Characterization of human adipose tissue-resident hematopoietic cell populations reveals a novel macrophage subpopulation with CD34 expression and mesenchymal multipotency

Hitomi Eto, Hisako Ishimine, Kahori Kinoshita, Kanako Watanabe-Susaki, Harunosuke Kato, Kentaro Doi, Shinichiro Kuno, Akira Kurisaki, Kotaro Yoshimura

Research output: Contribution to journalArticle

43 Citations (Scopus)

Abstract

Adipose tissue (AT) is composed of mature adipocytes and stromal vascular fraction (SVF) cells, including adipose stem/stromal cells (ASCs). We characterized hematopoietic cells residing in human nonobese AT by analyzing the SVF isolated from human lipoaspirates and peripheral blood (PB). Flow cytometry revealed that AT-resident hematopoietic cells consisted of AT-resident macrophages (ATMs) or lymphocytes with a negligible number of granulocytes. AT-resident lymphocytes were composed of helper T cells and natural killer cells. Almost no B cells and few cytotoxic T cells were observed in nonobese AT. More than 90% of ATMs were M2 state CD206+ macrophages (CD45 +/CD14+) that were located in the periendothelium or interstitial spaces between adipocytes. We also discovered a novel subpopulation of CD34+/CD206+ ATMs (11.1% of CD206+ATMs) that localized in the perivascular region. Microarray of noncultured CD34 +/CD206+ ATMs, CD34-/CD206+ ATMs, CD45-/CD31-/CD34+ ASCs, and PB-derived circulating monocytes revealed that CD34+/CD206+ ATMs shared characteristics with ASCs and circulating monocytes. Unlike CD34 -/CD206+ ATMs, CD34+/CD206+ ATMs could grow in adherent culture and were capable of differentiating into multiple mesenchymal (adipogenic, osteogenic, and chondrogenic) lineages, similar to ASCs. CD34+/CD206+ ATMs grew rapidly and lost expression of CD45, CD14, and CD206 by passage 3, which resulted in a similar expression profile to ASCs. Thus, this novel ATM subpopulation (CD45+/CD14 +/CD34+/CD206+) showed distinct biological properties from other ATMs and circulating monocytes/macrophages. The CD34 +/CD206+ ATMs possessed characteristics similar to ASCs, including adherence, localization, morphology, and mesenchymal multipotency. This AT-resident subpopulation may have migrated from the bone marrow and may be important to tissue maintenance and remolding.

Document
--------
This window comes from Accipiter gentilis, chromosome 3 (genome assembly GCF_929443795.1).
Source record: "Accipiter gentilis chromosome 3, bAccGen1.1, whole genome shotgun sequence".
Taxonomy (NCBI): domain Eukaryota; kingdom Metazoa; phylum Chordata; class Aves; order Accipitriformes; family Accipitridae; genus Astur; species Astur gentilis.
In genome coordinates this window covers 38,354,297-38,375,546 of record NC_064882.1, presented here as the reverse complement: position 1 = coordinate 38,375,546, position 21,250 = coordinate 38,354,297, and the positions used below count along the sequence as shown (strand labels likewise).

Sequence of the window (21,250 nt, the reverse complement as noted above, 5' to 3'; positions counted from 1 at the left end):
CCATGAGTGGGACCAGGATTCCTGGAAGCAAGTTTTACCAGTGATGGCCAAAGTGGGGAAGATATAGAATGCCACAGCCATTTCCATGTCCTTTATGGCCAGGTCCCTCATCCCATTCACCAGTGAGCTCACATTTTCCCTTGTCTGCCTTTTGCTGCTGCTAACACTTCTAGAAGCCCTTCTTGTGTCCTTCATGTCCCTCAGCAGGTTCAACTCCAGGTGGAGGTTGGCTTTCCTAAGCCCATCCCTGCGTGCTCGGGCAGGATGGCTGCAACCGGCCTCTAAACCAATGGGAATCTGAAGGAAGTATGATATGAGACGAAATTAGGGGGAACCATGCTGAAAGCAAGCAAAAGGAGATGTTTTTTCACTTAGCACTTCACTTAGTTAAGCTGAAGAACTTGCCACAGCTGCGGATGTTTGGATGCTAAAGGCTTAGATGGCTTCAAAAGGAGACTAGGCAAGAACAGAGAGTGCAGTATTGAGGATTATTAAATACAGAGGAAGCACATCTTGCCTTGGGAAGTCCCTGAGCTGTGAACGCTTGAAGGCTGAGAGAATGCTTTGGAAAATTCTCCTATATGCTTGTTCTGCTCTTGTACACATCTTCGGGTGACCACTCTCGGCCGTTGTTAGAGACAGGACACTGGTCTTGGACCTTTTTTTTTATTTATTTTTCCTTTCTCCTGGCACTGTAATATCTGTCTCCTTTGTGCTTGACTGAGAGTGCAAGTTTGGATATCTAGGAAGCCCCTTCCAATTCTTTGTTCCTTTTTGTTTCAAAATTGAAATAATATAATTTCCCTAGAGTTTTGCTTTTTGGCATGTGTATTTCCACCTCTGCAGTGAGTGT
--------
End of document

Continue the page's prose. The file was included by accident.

Original languageEnglish
Pages (from-to)985-997
Number of pages13
JournalStem Cells and Development
Volume22
Issue number6
DOIs
Publication statusPublished - 15-03-2013

All Science Journal Classification (ASJC) codes

  • Hematology
  • Developmental Biology
  • Cell Biology

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